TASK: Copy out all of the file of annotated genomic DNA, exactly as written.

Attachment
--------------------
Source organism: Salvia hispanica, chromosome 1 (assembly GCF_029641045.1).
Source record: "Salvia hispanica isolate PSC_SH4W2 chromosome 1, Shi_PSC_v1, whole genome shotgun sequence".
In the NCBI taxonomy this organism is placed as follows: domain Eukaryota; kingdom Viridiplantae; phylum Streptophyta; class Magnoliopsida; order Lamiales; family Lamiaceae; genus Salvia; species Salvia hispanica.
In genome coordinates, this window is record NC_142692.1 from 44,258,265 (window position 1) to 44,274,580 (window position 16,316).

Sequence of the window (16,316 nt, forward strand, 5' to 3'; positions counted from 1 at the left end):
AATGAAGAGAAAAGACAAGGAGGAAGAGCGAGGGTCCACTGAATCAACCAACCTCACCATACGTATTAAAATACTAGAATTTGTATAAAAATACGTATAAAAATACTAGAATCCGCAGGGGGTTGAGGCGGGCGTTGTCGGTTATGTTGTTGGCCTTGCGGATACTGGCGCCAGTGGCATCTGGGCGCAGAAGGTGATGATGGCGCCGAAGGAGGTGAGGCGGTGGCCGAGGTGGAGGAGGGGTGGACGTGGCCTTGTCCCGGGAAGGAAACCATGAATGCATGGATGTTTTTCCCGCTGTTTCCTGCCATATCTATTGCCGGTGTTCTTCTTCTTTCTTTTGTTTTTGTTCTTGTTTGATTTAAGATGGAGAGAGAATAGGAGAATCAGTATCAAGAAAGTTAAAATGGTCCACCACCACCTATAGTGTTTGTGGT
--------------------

Source organism: Salvia hispanica, chromosome 1 (assembly GCF_029641045.1).
Source record: "Salvia hispanica isolate PSC_SH4W2 chromosome 1, Shi_PSC_v1, whole genome shotgun sequence".
In the NCBI taxonomy this organism is placed as follows: domain Eukaryota; kingdom Viridiplantae; phylum Streptophyta; class Magnoliopsida; order Lamiales; family Lamiaceae; genus Salvia; species Salvia hispanica.
In genome coordinates, this window is record NC_142692.1 from 44,258,265 (window position 1) to 44,274,580 (window position 16,316).

Sequence of the window (16,316 nt, forward strand, 5' to 3'; positions counted from 1 at the left end):
AATGAAGAGAAAAGACAAGGAGGAAGAGCGAGGGTCCACTGAATCAACCAACCTCACCATACGTATTAAAATACTAGAATTTGTATAAAAATACGTATAAAAATACTAGAATCCGCAGGGGGTTGAGGCGGGCGTTGTCGGTTATGTTGTTGGCCTTGCGGATACTGGCGCCAGTGGCATCTGGGCGCAGAAGGTGATGATGGCGCCGAAGGAGGTGAGGCGGTGGCCGAGGTGGAGGAGGGGTGGACGTGGCCTTGTCCCGGGAAGGAAACCATGAATGCATGGATGTTTTTCCCGCTGTTTCCTGCCATATCTATTGCCGGTGTTCTTCTTCTTTCTTTTGTTTTTGTTCTTGTTTGATTTAAGATGGAGAGAGAATAGGAGAATCAGTATCAAGAAAGTTAAAATGGTCCACCACCACCTATAGTGTTTGTGGT